The focus on Kim Min-hee is, once again, intense, with her actually being present in all of the scenes, although her performance definitely justifies this fact, as she gives one of the best ones of her career. The moody behaviour, the sadness due to the break-up, the need for human interaction and at the same time the need to be by herself and ponder on her situation are all depicted eloquently, in a very difficult role.
7. Merciless (Byun Sung-hyun)
The labyrinth-like story begins with Han Jae-ho (Sul Kyung-gu), the “leader” of a prison, meeting a new inmate, Jo Hyeon-soo (Im Si-wan), who impresses him with his fighting abilities and his cockiness. Han recruits the young man, with the latter becoming one of his most faithful henchmen, even standing by him when he loses the throne from a bigger gangster than him. The two of them continue their collaboration outside of the prison, with Han bringing the young man into his syndicate.
The organization is headed by Go Byeong-cheol (Lee Kyung-young), who runs fishing company as a front to smuggle drugs in cooperation with the Russians. Soon, a number of truths are revealed. Jo is actually an undercover cop whose loyalties are jeopardized the more he hangs out with Han, whose boss fears his rising power and actually wants to kill him. And this is only the beginning in a spiral of treacheries, switching loyalties, and secrets that threaten everyone.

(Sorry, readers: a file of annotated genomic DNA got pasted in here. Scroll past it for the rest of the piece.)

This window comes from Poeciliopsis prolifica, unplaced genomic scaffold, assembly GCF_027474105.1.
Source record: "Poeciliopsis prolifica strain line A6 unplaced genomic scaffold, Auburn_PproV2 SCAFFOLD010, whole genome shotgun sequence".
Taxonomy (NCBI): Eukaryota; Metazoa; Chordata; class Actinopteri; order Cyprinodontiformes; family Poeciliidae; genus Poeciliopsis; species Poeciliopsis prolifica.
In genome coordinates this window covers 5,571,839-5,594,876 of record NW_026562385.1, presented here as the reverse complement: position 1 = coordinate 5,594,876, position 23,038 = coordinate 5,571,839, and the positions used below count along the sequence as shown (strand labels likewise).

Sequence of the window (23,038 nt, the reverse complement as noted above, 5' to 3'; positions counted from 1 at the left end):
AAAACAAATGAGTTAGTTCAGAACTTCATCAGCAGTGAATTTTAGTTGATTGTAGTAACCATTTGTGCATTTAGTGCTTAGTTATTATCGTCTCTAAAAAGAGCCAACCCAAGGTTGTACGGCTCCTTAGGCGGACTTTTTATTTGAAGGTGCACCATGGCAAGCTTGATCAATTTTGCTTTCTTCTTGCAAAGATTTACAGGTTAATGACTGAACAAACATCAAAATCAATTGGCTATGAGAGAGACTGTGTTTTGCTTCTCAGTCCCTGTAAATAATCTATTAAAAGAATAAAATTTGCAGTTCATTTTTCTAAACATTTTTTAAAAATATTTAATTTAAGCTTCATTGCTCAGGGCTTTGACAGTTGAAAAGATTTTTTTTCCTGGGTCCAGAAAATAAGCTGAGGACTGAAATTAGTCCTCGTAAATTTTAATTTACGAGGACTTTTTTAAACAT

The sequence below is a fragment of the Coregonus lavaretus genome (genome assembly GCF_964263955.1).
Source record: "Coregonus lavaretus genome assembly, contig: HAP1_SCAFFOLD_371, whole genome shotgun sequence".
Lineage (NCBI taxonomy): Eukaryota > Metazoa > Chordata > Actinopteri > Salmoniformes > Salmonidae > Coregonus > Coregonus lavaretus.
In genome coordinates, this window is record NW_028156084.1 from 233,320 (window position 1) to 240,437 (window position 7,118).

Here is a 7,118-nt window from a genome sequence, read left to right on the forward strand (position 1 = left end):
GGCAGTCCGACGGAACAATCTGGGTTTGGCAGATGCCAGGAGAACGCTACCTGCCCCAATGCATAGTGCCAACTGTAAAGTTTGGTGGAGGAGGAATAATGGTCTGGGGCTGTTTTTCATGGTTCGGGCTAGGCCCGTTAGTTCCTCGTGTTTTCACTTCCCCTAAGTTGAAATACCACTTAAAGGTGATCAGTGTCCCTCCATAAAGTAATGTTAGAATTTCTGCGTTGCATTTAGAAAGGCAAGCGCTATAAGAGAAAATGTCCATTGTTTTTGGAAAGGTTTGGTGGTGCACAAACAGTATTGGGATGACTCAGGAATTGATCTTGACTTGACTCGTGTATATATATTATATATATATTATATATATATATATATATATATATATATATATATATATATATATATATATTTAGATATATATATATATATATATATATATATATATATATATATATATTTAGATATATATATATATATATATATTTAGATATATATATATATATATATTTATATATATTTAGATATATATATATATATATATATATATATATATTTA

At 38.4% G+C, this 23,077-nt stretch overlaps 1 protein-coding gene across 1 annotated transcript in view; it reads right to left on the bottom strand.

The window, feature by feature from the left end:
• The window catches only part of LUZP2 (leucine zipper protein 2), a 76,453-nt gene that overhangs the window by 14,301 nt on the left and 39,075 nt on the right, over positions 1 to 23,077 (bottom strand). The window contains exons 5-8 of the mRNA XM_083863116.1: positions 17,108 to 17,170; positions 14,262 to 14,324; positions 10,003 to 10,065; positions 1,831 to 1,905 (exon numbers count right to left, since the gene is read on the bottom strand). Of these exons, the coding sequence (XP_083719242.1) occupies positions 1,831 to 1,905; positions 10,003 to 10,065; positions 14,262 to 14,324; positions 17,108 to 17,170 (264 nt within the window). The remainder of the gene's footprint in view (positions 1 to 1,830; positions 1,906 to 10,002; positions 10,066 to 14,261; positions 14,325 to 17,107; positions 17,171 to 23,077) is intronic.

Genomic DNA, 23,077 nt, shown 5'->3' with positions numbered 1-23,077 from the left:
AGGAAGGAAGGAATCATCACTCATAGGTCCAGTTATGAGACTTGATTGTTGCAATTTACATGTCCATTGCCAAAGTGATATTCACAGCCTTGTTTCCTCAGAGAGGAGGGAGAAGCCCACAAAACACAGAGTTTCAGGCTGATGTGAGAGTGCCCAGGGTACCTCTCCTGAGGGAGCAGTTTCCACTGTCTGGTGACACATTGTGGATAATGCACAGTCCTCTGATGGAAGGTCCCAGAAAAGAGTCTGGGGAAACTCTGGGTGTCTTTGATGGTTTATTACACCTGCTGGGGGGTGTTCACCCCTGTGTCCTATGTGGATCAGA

The fact is that Byun Sung-Hyun penned and directed an elaborate story, which retains the agony for the whole 120 minutes of the film, with a number of shuttering plot twists that are presented in a very timely fashion. However, the timeline, with the almost constant flashbacks, makes the narrative unnecessary complicated, and the film a bit difficult to follow. Furthermore, I felt that the story went a bit overboard in a number of instances, particularly during the ending, although this aspect actually fits the general aesthetics, which are not based on realism, but on entertainment.